For the first six months of 2013 Christie’s realised worldwide sales of £2.4 billion ($3.68 billion), up 9% on the same period last year (figures include buyer’s premium). This includes private sales of £465.2 million ($711.8 million), an increase of 13% on the same period last year, and for the third successive year represents the highest total for the period in both company and art market history.
Fuelled by a global demand for art, and aided by Christie’s online initiatives and investment in growth markets, auctions continued to attract new collectors at every price level and from all around the world. Bidders in the first six months came from 128 countries and 10% of those were new clients.
“The art market is expanding at all levels. The first half of this year saw Christie’s hold the most successful art auction in history with the $495 million sale of Post War and Contemporary Art, while also seeing that 45% of all buyers at our E-commerce auctions were entirely new clients”
says Steven P. Murphy, Chief Executive Officer, Christie’s.
“The hallmark of Christie’s strategy is to build the capability to serve both new and existing clients wherever they are, from auction to private sales to online. Our first half results are proof of concept that Christie’s is successfully connecting in new markets and with new clients. We are building on our continuing leadership in auction as we expand into China and India, as well as on the internet, and we continue to connect with new collectors who hold an already-established desire for art. At the end of the day, the biggest attraction to clients is of course the art we offer, and from the Modigliani to the Lichtenstein and the 101carat diamond, we are most pleased that Christie’s clients have chosen to showcase their works with us.”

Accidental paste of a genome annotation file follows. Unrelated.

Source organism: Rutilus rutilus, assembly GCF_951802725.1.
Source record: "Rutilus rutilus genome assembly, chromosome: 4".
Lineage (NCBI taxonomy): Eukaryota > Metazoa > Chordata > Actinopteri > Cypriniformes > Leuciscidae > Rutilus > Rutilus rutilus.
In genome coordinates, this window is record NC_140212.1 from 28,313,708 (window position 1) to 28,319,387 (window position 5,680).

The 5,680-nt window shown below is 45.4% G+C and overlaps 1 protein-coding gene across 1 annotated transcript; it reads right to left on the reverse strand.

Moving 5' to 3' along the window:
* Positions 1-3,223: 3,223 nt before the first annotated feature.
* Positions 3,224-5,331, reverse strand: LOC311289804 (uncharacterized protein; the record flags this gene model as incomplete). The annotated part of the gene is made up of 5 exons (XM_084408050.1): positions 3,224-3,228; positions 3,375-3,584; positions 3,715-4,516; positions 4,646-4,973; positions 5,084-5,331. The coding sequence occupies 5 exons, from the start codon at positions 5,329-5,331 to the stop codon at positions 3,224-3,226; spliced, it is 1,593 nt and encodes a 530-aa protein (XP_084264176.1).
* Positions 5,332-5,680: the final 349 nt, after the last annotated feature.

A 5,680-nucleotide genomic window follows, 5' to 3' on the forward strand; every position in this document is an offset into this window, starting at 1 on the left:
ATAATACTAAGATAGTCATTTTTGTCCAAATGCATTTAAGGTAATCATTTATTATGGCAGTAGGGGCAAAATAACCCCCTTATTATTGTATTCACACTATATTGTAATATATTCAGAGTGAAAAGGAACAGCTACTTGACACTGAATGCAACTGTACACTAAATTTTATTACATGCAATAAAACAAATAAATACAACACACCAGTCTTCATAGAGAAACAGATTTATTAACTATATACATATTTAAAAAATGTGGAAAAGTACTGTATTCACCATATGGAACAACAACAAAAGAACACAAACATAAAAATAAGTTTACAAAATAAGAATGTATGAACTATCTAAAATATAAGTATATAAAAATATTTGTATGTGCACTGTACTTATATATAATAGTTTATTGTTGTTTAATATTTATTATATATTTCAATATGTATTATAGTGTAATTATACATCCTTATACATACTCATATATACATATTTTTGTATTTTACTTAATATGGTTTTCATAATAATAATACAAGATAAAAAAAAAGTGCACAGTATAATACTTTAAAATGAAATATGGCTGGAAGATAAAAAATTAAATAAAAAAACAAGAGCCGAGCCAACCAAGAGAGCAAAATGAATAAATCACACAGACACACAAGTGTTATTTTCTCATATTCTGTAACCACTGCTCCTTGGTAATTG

Christie’s innovative approach and investment in online initiatives continue to make the art market increasingly accessible. Having launched the first Online-Only auction with the Collection of Elizabeth Taylor in December 2011, Christie’s held seven further online-only auctions in 2012 at which an average of 39% of buyers were new clients.
In the first 6 months of 2013, Christie’s offered 11 online-only auctions at which an average 46% of buyers were new clients. In addition, 73% of visitors to the online-only site www.christies.com/onlineonly had never previously visited Christie’s website. The second half of the year has started strongly with the online-only auction of First Bytes: Iconic Technology
From the Twentieth Century which ended on 9 July, and at which an original Apple computer, now known as the Apple-1, sold for $387,750 – the highest priced item to ever be sold through Christie’s online-only platform. Visitors to the First Bytes online-only sale page hailed from 96 countries.
You can catch the following online auctions only for the next week:
Online-Only – Until 22 July 2013, Christie’s is accepting bids for the single-owner online-only auction of IN MY FASHION: The Suzy Menkes Collection. Suzy Menkes is an iconic fashion journalist who is held in the highest esteem by designers, models, fellow journalists and fashion followers around the globe. Comprising just over 80 lots, the collection features an inspiring array of dresses, coats, skirts, tops, jackets and accessories by a cross spectrum of the most revered names in fashion from Ossie Clark and Emilio Pucci, to Yves Saint Laurent and Christian Lacroix. Estimates for individual lots start at £200, with the majority on offer for under £1,000.
Online-Only – Until 23 July 2013, Christie’s is accepting bids for Blanc de Chine: Dehua Porcelain from the Galster-Ireland Collection, the first auction of Chinese works of art to take place on this format, and the first of two online-only sales in July, the other being a sale of Chinese Snuff Bottles and Reference Books which begins today, July 16. From 17 to 26 July, Christie’s will present its first online-only auctions of Jewelry. Summer Jewels includes over 100 lots from contemporary jewelers with price points accessible to a wide range of collectors.